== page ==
Home Arts A look into the digital generation through paintings

A look into the digital generation through paintings

by Ana Lucia Londono Flores December 5, 2020

Questioning the politics of contemporary media, network and consumption culture

As the year is ending, Projet Casa has initiated a dynamic exhibition for the second part of its program created for Pictura, an event dedicated to showcasing contemporary painting in Montreal.

Projet Casa, created by visual art enthusiasts Danielle Lysaught and Paul Hamelin, is an initiative that serves to present cultural events.

Curated by Caroline Douville with the help of Venessa Appiah, Echo Boomer: Digital Natives exhibits the works of nine emerging artists who, through various paintings, depict the way that the world has radically changed due to technology.

The artists presented at the exhibition were found on Instagram. Douville, who is a painter, is inspired by old digital work and was in search of similar artists. Douville and  Appiah have been working on the exhibition since the end of October.

The artworks are placed around the first floor and along the stairs to the second floor of where Casa Bianca used to be. They aren’t placed linearly, as one might have thought. Instead, Douville chose to position them in a way that enables the audience to get glimpses of various images at once. This represents the way people interact on the Internet, as there are various images circulating and one has to try to give attention to everything being shown.

“We want people to come in and interact and relate with artworks that depict this generation,” said Douville.

The paintings seek to bring virtual realities to life. Many references are portrayed in these artworks, such as pop culture, videos that went viral, and digital platforms that shaped today’s generation. Fashion, art history, and video games are also concepts included in the works.

“The older generation may get confused, as there are inside stories in these paintings,” said Douville. “I had to explain a concept that the owner of the place didn’t understand from one of the paintings.”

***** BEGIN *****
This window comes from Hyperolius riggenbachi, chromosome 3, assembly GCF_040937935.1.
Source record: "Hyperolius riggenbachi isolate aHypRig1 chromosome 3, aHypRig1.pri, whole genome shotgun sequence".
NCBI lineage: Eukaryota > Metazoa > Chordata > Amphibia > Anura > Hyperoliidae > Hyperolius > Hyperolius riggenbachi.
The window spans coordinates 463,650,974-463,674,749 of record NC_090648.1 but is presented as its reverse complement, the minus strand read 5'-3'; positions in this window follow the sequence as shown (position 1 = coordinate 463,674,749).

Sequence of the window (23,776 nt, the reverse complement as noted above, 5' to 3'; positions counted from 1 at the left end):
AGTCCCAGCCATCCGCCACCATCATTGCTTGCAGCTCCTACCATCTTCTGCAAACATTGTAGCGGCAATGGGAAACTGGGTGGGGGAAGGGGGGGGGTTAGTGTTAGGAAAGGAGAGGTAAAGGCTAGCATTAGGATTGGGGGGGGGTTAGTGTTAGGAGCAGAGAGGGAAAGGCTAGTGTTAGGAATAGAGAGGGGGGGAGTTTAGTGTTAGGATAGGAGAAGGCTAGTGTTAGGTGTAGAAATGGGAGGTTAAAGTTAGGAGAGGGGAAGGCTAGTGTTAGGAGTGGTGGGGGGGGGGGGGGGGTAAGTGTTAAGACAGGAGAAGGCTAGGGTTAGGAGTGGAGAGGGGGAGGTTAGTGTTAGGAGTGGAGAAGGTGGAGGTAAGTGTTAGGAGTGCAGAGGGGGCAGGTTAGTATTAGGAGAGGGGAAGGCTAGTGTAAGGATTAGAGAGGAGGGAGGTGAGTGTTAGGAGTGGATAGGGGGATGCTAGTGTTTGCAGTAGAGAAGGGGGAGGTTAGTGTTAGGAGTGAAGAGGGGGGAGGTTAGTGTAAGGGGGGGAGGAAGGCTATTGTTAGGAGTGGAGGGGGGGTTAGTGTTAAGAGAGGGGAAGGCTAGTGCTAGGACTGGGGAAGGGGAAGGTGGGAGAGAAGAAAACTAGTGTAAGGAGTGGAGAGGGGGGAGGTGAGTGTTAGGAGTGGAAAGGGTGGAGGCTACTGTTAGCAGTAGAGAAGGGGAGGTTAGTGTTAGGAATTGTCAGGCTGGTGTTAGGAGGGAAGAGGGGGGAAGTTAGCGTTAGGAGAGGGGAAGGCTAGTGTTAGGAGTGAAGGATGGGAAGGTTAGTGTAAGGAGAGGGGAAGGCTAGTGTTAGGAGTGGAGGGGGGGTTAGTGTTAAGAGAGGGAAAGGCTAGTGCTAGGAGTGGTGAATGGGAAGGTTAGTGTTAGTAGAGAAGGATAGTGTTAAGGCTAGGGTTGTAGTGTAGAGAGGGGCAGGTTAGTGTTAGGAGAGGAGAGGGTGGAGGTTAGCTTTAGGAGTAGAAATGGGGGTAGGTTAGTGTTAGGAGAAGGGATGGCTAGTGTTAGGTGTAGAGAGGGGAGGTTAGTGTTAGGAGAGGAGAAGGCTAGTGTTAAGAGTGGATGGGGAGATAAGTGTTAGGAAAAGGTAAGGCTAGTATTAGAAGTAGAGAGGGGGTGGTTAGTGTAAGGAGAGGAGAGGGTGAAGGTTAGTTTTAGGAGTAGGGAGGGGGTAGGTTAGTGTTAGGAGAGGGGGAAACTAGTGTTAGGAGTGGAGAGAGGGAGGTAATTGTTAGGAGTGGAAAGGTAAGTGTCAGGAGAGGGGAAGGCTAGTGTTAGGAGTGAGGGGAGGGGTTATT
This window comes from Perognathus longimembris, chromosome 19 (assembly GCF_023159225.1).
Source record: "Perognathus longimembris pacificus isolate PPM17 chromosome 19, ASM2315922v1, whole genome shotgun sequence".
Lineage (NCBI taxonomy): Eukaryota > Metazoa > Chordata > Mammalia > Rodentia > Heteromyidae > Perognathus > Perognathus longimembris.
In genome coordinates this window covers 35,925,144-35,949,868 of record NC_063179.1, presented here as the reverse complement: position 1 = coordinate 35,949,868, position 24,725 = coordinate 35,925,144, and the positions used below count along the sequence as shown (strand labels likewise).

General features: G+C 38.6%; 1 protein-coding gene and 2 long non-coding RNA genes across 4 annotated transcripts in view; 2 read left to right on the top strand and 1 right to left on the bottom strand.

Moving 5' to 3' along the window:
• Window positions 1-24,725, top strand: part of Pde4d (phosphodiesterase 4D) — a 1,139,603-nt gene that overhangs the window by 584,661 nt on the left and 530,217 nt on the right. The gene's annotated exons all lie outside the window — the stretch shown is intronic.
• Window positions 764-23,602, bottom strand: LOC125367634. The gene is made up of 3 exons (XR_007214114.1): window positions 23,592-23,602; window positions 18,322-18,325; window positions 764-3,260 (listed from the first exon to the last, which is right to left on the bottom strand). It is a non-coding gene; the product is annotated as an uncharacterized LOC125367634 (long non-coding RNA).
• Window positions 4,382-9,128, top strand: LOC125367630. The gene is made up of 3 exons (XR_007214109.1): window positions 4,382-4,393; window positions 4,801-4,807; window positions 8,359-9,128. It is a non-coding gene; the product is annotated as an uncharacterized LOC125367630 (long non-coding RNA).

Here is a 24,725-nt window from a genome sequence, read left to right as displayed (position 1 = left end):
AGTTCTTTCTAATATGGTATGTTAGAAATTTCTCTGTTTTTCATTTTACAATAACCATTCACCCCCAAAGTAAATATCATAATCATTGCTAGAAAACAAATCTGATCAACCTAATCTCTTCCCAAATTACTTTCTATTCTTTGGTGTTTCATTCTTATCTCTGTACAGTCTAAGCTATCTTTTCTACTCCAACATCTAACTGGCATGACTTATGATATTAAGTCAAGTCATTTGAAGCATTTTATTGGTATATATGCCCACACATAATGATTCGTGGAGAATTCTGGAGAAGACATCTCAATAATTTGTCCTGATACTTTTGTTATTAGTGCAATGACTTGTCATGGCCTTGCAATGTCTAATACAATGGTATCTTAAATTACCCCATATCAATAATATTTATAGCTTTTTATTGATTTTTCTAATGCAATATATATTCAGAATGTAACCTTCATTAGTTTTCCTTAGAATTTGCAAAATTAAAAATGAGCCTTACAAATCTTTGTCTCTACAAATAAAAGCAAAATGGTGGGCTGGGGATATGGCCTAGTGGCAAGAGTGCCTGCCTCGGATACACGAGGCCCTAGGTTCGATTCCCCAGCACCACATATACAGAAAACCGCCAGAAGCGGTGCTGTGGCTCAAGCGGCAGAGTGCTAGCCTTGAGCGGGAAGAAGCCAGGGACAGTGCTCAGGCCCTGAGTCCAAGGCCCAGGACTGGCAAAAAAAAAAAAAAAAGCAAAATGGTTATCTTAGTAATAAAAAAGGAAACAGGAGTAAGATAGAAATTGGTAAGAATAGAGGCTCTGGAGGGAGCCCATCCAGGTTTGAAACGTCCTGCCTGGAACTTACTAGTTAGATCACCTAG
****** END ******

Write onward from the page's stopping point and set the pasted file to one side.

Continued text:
Precisely, there is a lot of irony, comedy, and realness shown in this exhibition. In the Internet era, we are bombarded with new content on a daily basis. The exhibition seeks to portray people’s daily consumption through virtual realities.

“They are nurtured by hyper-consumed and recycled images of universalized popular culture

and new understandings of materiality stemming from virtual space,” wrote Appiah, on the exhibition’s presentation. “These artists capture the algorithmic condition of our time whereby reflections of visual reality are shaped by computerized overload.”

Some paintings may be recognizable for some. For example: Un ti mot pour Kevin (2020) by Erzulie, which is Douville’s artist name, portrays a small canvas of a man holding a beer in a jacuzzi. This is a reference to a YouTube video that was posted in 2008 of a group of friends wishing happy birthday to a man named Kevin. The video was marked in Quebec popular culture forever. Her work emphasizes creating ironic images from entertainment culture.

Chloé Gagnon’s Did We Dream Too Fast (2020) is in reference to avant-garde Russian painter Mikhaïl Larionov’s Jewish Venus (1912). Gagnon’s painting depicts a naked woman laying on a bed in a collage form. Gagnon inserts the concept of collage in her work as a form of identity reconstruction, taking images of pop culture in her work.

Kevin Rameau’s Soundcloud|internet explorer.exe (2020) is the depiction of an artist’s page on SoundCloud, his alter-ego Homie-Kuan. The canvas illustrates a critical commentary on society’s often-biased view of the Black musician.

The concept of consumption can be seen in Antoine Larocque’s Carnaval (2020) canvas, where the public can recognize the word ‘Super’ from Super C’s logo. There are also printing performance tests and scribbles on the canvas that seems to depict the mess behind overconsumption.

There is a lot to see and appreciate in this energetic exhibition.

The exhibition is on display until Dec. 12 at 4351 Esplanade Avenue. Reservations can be made online.

 

Photos courtesy of Sabrina Jolicoeur.

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